Slack Tips and Custom Emojis
Do you use Slack for work? So do we! Here are a few of our tricks to turn it into a more efficient, richer tool.
Slack is our office
As a remote-first company, our main "office" is our Slack company account. That's where most of our conversations happen.
In fact, we designed our new brick-and-mortar office in Bologna to deliberately NOT include any meeting rooms. Conversations at Balsamiq should not happen in person — if they do, people who work from home will feel like they're missing out, and that’s no bueno.
Today we'd like to share with you a few tips and strategies we have come up with that allow us to turn Slack into a more effective and warmer tool for our company.
Tip #1: Use stars to de-clutter
Slack has a built-in feature called "Star this channel". This lets you mark things that you want to be able to get back to quickly.
You can use Slack's built-in "star" feature to mark some channels as your favorites. If you then go to the preferences, you can select to only show "Unreads and starred conversations" in the Sidebar on the left.
After you set it up this way and star a few channels, the Sidebar will only show you a nice short list of the channels that are important to you right now, with easy access and without distractions. Try it out!
Tip #2: Save messages to get back to them
Another often-overlooked but very useful Slack feature is the ability to Save messages to bookmark them.
You can then show all your saved items:
One trick that we came up with to help us collaborate is to also add a custom emoji for :saved: and use it any time you save a message.
This quickly tells the author: "I have bookmarked this, I can't get to it right now but I have seen this message and I'll get back to it when I can."
We find this so handy that we wrote a custom Slack app that automatically adds and removes the :saved: reaction any time we save and unsave messages.
Tip #3: Have separate front-desk and core team channels
At Balsamiq we have different development teams, a marketing team, an admin team, etc. Each team has a channel that they use to collaborate on different work-related topics.
Over time, we have found it useful for each team to create a second, "front desk" kind of channel, to collaborate with the rest of the company. This is a place for anyone to ask questions for a specific team, and for the team to announce updates to the rest of the company.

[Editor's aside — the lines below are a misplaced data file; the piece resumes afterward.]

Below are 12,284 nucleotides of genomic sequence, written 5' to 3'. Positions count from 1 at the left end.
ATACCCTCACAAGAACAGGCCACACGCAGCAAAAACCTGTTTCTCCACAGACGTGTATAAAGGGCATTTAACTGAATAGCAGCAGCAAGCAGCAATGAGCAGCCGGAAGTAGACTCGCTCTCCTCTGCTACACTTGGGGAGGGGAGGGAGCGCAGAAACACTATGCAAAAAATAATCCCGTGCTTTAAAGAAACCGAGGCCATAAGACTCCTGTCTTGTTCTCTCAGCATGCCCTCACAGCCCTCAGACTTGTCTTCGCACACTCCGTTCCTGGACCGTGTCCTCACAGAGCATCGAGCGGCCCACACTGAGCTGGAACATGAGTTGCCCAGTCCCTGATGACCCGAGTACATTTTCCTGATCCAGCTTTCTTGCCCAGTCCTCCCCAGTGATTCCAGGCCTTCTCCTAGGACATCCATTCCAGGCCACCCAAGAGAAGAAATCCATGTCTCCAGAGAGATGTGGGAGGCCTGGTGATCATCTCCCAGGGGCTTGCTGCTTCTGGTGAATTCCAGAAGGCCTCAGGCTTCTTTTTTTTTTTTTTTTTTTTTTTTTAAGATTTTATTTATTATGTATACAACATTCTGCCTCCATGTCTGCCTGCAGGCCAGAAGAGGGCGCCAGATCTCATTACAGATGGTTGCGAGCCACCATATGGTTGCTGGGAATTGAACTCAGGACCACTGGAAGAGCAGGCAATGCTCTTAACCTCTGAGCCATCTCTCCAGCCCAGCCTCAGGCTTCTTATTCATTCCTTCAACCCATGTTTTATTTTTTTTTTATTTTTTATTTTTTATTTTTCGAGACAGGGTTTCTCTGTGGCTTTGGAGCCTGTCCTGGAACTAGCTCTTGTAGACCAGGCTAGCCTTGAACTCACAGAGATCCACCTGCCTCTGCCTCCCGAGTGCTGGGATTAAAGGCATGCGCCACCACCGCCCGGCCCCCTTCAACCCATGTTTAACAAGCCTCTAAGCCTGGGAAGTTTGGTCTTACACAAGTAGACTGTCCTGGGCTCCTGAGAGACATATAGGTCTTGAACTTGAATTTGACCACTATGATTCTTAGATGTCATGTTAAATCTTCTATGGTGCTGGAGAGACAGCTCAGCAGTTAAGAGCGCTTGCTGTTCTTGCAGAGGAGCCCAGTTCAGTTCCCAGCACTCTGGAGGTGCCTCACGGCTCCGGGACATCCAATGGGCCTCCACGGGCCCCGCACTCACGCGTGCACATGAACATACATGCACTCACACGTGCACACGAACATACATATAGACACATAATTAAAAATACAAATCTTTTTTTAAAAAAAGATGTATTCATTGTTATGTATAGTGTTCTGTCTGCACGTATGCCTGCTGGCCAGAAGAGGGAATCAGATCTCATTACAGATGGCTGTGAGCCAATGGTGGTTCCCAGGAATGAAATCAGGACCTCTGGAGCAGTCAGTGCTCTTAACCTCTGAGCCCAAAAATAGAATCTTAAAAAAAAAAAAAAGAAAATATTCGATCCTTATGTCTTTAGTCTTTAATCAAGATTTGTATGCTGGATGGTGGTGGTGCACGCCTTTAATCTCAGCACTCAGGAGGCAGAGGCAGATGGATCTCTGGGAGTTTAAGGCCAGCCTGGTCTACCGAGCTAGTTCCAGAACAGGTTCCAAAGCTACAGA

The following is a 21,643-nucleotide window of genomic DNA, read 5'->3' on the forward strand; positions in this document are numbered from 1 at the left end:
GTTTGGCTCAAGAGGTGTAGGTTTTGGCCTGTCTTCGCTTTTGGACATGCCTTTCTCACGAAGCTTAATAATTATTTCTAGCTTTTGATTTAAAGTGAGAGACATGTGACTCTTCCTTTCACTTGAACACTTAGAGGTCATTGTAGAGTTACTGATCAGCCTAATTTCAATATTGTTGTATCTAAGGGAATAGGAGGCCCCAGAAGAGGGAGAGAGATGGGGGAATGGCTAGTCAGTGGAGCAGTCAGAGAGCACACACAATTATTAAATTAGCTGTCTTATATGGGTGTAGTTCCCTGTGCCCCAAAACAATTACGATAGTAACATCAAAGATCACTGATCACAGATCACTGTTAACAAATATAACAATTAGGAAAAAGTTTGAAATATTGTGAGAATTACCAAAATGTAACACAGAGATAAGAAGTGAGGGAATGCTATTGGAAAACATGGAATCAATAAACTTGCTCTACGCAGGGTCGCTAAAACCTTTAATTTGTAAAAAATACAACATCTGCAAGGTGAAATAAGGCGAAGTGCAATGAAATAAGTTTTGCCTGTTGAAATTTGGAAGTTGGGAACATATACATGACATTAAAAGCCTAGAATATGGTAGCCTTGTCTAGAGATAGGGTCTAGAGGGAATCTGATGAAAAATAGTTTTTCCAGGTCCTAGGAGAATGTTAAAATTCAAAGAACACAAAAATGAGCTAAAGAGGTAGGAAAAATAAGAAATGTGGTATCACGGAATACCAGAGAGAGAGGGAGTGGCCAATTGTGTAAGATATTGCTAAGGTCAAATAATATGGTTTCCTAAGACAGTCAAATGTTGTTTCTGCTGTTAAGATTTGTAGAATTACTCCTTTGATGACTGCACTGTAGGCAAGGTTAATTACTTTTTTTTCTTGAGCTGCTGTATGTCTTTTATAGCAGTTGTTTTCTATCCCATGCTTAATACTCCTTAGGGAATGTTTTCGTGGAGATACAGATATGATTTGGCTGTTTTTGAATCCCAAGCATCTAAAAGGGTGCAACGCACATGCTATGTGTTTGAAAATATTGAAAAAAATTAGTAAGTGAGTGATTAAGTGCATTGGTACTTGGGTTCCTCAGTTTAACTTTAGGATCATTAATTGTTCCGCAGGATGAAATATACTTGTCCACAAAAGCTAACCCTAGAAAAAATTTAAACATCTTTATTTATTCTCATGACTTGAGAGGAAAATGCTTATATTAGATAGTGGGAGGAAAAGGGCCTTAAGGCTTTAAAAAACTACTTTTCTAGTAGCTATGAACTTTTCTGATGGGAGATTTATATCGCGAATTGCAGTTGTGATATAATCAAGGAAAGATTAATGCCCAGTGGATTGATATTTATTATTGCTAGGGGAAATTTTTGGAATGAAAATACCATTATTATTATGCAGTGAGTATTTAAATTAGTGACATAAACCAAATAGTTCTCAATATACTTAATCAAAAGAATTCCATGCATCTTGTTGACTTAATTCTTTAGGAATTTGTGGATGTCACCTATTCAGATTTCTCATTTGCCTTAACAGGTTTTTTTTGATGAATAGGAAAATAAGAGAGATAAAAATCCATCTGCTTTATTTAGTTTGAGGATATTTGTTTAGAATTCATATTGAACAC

Having a front-desk team channel allows the core team members to keep the core team channel small and focused. Try it!
Tip #4: Use naming conventions for channels
The more your organization uses Slack, the more channels inevitably pop up. To make sense of all of them, we came up with a naming convention: a series of prefixes to use before a channel name, which tells everyone what kind of channel it is. Here's a few examples:
- #t_marketing — the t_ prefix means team channel for the marketing team.
- #fd_marketing — the fd_ prefix means front desk channel for the marketing team.
- #p_newsletter_2019_10 — p_ means project. We often create a channel for each project, which we archive when the project is over. This is great especially when projects involve people from separate teams (which happens often in our case).
- #g_dogs — we use g_ for channels designed for groups of people to chat about non-work-related topics.
- #c_marketing or #c_testing — c_ is for craft. If you want to learn more about the craft of marketing or software testing, join those channels. These channels are usually full of links from around the web.
You get the idea. Having clear prefixes helps everyone make sense of what a channel is about, and keeps things nice and alphabetical. 😊
Tip #5: Have a #lovefest channel
We have a couple of channels that are too important to have a prefix: our main one is called #announcements, for instance.